Heat of formation is defined as the enthalpy change when one mole of a compound is formed from the elements in their stable states. For example, the heat of formation of water vapor is defined by the reaction:
H2 (g)  +   1/2 O2 (g) H2O (g)
Even though we generally want the coefficients of balanced reactions to be whole numbers, the definition of heat of formation specifies one mole of the product, so we leave the 1/2.
This reaction releases 241.8 kJ of heat when one mole of water vapor is produced. The heat of formation of water vapor is -241.8 kJ. (Why is this negative? - heat is released!)
The enthalpy change of a reaction (heat of reaction) can be calculated from heat of formation data. The heat of reaction (which for a combustion reaction is the heat of combustion) is calculated as:
Heat of reaction = [the sum of all heats of formation of all products]  -   [the sum of all heats of formation of all reactants]
Let's do an example.
The combustion of methane gas is represented by the reaction:
CH4 (g)  +   2 O2 (g) CO2 (g)  +   2 H2O (g)
The calculation for the heat of combustion for methane is then:
heat of combustion =
= [ -393.5 kJ + 2x(-241.8 kJ)] - [-74.8 kJ + 2x(0 kJ)]
= - 802.3 kJ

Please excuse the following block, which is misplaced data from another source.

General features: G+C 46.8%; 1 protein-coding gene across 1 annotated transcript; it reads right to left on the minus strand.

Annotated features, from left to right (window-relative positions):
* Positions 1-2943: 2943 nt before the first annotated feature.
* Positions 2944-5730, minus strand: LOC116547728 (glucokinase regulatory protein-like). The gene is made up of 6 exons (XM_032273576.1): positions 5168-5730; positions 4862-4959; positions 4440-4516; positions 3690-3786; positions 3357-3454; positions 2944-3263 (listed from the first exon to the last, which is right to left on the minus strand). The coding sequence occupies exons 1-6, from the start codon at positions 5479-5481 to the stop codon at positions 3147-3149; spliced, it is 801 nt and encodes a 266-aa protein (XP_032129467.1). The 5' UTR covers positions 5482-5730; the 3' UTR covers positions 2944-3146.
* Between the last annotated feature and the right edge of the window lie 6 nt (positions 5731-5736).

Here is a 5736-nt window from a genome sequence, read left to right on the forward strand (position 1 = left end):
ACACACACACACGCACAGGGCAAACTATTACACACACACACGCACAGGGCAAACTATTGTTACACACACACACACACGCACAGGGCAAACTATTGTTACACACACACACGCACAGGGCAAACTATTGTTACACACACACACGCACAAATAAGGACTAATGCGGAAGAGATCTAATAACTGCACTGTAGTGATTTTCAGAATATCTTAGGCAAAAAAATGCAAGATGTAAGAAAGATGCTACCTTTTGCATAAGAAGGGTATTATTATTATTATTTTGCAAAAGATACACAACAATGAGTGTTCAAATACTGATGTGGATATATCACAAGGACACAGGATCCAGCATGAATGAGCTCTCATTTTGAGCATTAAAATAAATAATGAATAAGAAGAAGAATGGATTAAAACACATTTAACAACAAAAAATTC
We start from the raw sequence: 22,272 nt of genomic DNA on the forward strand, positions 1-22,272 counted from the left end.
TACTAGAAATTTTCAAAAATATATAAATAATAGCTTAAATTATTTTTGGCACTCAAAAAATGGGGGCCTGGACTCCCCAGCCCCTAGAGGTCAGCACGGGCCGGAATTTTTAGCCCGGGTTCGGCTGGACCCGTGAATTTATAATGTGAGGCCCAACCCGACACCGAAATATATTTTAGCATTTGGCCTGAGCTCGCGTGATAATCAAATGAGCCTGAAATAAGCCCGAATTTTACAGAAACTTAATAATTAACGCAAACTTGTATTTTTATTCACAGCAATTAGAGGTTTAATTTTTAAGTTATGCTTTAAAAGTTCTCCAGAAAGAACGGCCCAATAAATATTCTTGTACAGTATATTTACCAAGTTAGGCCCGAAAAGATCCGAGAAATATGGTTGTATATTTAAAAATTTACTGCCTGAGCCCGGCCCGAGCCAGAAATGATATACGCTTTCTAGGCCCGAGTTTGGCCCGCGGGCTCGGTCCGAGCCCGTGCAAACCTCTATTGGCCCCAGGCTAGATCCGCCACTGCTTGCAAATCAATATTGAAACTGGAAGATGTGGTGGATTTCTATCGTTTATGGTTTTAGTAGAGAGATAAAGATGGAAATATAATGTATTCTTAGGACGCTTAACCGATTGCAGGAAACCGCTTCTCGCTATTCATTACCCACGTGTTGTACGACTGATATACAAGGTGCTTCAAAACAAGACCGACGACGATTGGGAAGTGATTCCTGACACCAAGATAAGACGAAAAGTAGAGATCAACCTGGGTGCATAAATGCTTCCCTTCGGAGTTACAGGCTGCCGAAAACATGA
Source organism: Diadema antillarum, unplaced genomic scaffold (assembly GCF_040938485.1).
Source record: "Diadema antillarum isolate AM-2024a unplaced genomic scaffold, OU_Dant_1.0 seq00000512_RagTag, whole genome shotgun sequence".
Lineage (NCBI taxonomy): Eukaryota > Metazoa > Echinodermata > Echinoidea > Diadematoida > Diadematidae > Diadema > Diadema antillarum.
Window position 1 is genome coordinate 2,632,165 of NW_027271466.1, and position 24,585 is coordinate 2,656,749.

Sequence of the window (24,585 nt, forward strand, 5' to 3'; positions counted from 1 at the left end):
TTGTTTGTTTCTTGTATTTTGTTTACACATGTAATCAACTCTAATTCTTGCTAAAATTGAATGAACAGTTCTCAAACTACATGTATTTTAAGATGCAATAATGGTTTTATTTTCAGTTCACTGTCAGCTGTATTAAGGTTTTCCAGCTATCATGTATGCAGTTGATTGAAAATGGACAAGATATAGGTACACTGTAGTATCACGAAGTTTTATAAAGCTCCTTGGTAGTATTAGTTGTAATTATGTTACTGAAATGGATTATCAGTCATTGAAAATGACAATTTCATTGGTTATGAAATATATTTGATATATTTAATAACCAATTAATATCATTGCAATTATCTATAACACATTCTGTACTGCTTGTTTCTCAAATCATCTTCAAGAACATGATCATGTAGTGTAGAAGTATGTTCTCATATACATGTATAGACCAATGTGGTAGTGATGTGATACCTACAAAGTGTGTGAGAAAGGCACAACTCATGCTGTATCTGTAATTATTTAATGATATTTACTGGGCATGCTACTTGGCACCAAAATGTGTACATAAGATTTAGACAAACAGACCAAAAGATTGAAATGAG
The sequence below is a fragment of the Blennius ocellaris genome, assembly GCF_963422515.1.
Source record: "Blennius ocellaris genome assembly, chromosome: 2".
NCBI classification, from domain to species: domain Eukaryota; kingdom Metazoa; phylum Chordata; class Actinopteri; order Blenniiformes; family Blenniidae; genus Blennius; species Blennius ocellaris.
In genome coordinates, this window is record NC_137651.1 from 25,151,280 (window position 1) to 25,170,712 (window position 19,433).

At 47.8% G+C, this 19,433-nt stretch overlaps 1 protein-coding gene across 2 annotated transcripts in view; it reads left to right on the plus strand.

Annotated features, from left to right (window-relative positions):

So, the heat of combustion, that is, the heat of reaction, is - 802.3 kJ per mole of methane.
Notice that the value is negative, so the reaction gives off heat as expected for a combustion reaction.
Now you're ready to do the same for cellulose and it's derivatives.
Since cellulose is a large molecule (it's a polymer), we will do an approximate calculation using a small molecule to represent the "monomer" of cellulose. For cellulose we will choose glucose (can you explain why?). Glucose (and the other "monomers" that you'll need later) are given below.
To do the calculation you first need to balance the reaction. Since glucose (and cellulose) contain only carbon, hydrogen and oxygen, we will assume that the products are only carbon dioxide gas and water vapor.
Have you finished balancing the reaction? OK.
Now that you have a balanced reaction, you can use the heats of formation to calculate the heat of combustion for cellulose.
The data needed to do the calculations can be found here.
When you're done you can continue on and check your answer for glucose.
No Peeking! Wait until you're done with the calculation.